The Rise of Silas Lapham By William Dean Howells Chapter XXVII

I do not know how it is that clergymen and physicians keep from telling their wives the secrets confided to them; perhaps they can trust their wives to find them out for themselves whenever they wish. Sewell had laid before his wife the case of the Laphams after they came to consult with him about Corey's proposal to Penelope, for he wished to be confirmed in his belief that he had advised them soundly; but he had not given her their names, and he had not known Corey's himself. Now he had no compunctions in talking the affair over with her without the veil of ignorance which she had hitherto assumed, for she declared that as soon as she heard of Corey's engagement to Penelope, the whole thing had flashed upon her. "And that night at dinner I could have told the child that he was in love with her sister by the way he talked about her; I heard him; and if she had not been so blindly in love with him herself, she would have known it too. I must say, I can't help feeling a sort of contempt for her sister."

"Oh, but you must not!" cried Sewell. "That is wrong, cruelly wrong. I'm sure that's out of your novel-reading, my dear, and not out of your heart. Come! It grieves me to hear you say such a thing as that."

"Oh, I dare say this pretty thing has got over it — how much character she has got! — and I suppose she'll see somebody else."

Sewell had to content himself with this partial concession. As a matter of fact, unless it was the young West Virginian who had come on to arrange the purchase of the Works, Irene had not yet seen any one, and whether there was ever anything between them is a fact that would need a separate inquiry. It is certain that at the end of five years after the disappointment which she met so bravely, she was still unmarried. But she was even then still very young, and her life at Lapham had been varied by visits to the West. It had also been varied by an invitation, made with the politest resolution by Mrs. Corey, to visit in Boston, which the girl was equal to refusing in the same spirit.

Sewell was intensely interested in the moral spectacle which Lapham presented under his changed conditions. The Colonel, who was more the Colonel in those hills than he could ever have been on the Back Bay, kept him and Mrs. Sewell over night at his house; and he showed the minister minutely round the Works and drove him all over his farm. For this expedition he employed a lively colt which had not yet come of age, and an open buggy long past its prime, and was no more ashamed of his turnout than of the finest he had ever driven on the Milldam. He was rather shabby and slovenly in dress, and he had fallen unkempt, after the country fashion, as to his hair and beard and boots. The house was plain, and was furnished with the simpler moveables out of the house in Nankeen Square. There were certainly all the necessaries, but no luxuries unless the statues of Prayer and Faith might be so considered. The Laphams now burned kerosene, of course, and they had no furnace in the winter; these were the only hardships the Colonel complained of; but he said that as soon as the company got to paying dividends again, — he was evidently proud of the outlays that for the present prevented this, — he should put in steam heat and naphtha-gas. He spoke freely of his failure, and with a confidence that seemed inspired by his former trust in Sewell, whom, indeed, he treated like an intimate friend, rather than an acquaintance of two or three meetings. He went back to his first connection with Rogers, and he put before Sewell hypothetically his own conclusions in regard to the matter.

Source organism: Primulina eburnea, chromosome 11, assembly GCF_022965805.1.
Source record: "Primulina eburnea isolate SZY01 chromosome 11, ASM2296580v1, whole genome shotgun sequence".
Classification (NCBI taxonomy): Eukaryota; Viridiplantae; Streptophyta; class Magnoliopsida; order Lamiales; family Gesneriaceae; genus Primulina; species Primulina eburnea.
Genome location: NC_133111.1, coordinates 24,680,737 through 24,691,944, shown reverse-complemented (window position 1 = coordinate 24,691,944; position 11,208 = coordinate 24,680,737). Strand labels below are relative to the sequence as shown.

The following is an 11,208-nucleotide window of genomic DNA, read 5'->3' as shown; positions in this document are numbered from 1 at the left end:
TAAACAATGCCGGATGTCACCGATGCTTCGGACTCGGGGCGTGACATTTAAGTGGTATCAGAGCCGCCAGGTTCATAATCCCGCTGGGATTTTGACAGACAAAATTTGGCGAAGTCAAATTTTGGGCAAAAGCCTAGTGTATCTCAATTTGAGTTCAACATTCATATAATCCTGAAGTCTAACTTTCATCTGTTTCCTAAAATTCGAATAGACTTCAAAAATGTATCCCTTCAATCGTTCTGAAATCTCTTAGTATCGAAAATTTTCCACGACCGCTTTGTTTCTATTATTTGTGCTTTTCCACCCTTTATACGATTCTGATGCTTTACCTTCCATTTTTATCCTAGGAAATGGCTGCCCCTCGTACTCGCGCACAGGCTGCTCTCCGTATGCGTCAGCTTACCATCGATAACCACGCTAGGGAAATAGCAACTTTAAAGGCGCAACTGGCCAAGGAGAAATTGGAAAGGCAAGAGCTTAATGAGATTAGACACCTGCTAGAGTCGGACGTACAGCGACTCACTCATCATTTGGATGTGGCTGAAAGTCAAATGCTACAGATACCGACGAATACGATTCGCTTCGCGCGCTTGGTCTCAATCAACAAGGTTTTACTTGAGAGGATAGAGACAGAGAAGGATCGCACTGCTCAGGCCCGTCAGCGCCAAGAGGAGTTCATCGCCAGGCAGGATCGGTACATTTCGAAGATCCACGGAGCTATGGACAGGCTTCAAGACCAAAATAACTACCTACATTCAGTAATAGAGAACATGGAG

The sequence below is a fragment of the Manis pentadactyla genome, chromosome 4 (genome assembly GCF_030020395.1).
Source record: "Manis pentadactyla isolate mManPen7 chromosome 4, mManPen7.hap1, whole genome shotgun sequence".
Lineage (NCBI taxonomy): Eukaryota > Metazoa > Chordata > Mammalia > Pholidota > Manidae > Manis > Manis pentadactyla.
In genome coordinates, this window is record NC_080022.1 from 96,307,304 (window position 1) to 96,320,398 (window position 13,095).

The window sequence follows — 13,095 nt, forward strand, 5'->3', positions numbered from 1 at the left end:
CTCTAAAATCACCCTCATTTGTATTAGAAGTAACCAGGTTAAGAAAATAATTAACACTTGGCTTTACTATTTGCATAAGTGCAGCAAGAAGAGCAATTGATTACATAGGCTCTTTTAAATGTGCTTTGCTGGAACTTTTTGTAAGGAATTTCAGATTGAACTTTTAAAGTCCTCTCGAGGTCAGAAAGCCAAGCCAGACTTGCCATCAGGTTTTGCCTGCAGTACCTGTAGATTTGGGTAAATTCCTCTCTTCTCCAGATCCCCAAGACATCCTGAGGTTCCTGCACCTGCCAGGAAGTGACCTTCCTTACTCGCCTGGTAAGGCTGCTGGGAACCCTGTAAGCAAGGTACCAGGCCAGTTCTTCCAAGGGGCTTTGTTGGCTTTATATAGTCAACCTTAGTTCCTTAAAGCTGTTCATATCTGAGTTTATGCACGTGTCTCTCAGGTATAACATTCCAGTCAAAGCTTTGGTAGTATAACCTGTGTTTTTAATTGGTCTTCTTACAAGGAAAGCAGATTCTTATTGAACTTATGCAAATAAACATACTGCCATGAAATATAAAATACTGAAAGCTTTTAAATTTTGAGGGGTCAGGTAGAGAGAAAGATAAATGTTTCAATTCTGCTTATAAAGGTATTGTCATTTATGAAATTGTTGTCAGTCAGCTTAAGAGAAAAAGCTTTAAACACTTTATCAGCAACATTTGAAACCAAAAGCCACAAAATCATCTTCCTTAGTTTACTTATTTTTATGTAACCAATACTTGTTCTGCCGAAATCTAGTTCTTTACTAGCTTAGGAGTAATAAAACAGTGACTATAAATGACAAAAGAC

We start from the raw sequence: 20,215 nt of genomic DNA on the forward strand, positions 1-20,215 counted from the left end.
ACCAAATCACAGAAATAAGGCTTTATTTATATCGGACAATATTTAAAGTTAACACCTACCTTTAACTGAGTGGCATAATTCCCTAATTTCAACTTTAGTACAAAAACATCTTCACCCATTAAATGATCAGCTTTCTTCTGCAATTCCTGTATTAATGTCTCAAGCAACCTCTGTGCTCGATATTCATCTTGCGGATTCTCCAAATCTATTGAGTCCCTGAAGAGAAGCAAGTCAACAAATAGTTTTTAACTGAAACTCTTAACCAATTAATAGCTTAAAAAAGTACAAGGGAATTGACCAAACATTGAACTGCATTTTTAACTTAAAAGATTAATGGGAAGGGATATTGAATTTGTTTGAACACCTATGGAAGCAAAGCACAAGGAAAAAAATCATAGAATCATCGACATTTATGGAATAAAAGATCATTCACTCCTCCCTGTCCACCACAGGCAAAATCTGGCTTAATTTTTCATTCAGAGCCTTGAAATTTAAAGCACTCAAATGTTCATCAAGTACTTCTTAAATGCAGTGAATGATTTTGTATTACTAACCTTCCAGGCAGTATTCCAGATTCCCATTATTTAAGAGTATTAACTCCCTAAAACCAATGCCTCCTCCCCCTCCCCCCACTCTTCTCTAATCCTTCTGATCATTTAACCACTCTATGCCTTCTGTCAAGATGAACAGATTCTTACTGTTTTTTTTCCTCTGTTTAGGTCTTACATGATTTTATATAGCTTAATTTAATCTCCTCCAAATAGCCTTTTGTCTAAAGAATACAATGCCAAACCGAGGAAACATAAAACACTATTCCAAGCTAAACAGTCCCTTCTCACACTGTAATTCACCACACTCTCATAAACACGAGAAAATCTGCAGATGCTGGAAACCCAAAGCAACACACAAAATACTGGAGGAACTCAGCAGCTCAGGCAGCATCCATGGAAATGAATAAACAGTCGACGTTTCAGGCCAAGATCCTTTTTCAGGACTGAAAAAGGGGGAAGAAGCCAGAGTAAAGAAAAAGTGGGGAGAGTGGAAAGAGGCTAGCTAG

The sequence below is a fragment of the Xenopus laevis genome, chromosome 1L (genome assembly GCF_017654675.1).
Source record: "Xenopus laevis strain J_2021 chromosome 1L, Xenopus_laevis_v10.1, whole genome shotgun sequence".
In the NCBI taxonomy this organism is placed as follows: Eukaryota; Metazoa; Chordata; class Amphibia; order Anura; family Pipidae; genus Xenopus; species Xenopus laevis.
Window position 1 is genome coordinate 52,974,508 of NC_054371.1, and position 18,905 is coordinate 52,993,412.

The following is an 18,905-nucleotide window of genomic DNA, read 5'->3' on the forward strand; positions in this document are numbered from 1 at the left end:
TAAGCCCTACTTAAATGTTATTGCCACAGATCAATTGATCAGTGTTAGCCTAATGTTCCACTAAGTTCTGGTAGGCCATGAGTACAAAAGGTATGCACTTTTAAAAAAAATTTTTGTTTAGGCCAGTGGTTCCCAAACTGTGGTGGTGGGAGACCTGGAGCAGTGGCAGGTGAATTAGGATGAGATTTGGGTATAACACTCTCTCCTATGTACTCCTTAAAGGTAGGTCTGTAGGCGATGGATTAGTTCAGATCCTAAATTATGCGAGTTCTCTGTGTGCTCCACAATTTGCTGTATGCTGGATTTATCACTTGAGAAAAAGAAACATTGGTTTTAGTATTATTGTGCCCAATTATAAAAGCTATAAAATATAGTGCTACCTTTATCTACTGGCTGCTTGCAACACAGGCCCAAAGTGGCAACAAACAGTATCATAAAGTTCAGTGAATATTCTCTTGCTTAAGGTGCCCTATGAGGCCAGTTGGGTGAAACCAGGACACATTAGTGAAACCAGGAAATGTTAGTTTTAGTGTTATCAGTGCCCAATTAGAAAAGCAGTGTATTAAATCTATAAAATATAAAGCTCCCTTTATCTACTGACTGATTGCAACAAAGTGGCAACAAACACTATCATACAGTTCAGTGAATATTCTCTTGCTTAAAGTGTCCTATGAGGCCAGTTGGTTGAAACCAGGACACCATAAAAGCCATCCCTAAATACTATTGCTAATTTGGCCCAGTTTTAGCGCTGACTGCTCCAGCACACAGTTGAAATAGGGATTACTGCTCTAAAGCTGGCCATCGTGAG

"Sometimes," he said, "I get to thinking it all over, and it seems to me I done wrong about Rogers in the first place; that the whole trouble came from that. It was just like starting a row of bricks. I tried to catch up and stop 'em from going, but they all tumbled, one after another. It wa'n't in the nature of things that they could be stopped till the last brick went. I don't talk much with my wife, any more about it; but I should like to know how it strikes you."

"We can trace the operation of evil in the physical world," replied the minister, "but I'm more and more puzzled about it in the moral world. There its course is often so very obscure; and often it seems to involve, so far as we can see, no penalty whatever. And in your own case, as I understand, you don't admit — you don't feel sure — that you ever actually did wrong this man — — "

"Well, no; I don't. That is to say — — "

He did not continue, and after a while Sewell said, with that subtle kindness of his, "I should be inclined to think — nothing can be thrown quite away; and it can't be that our sins only weaken us — that your fear of having possibly behaved selfishly toward this man kept you on your guard, and strengthened you when you were brought face to face with a greater" — he was going to say temptation, but he saved Lapham's pride, and said — "emergency."

"Do you think so?"

"I think that there may be truth in what I suggest."

"Well, I don't know what it was," said Lapham; "all I know is that when it came to the point, although I could see that I'd got to go under unless I did it — that I couldn't sell out to those Englishmen, and I couldn't let that man put his money into my business without I told him just how things stood."

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At the conclusion of the novel, which of the following statements is not true?




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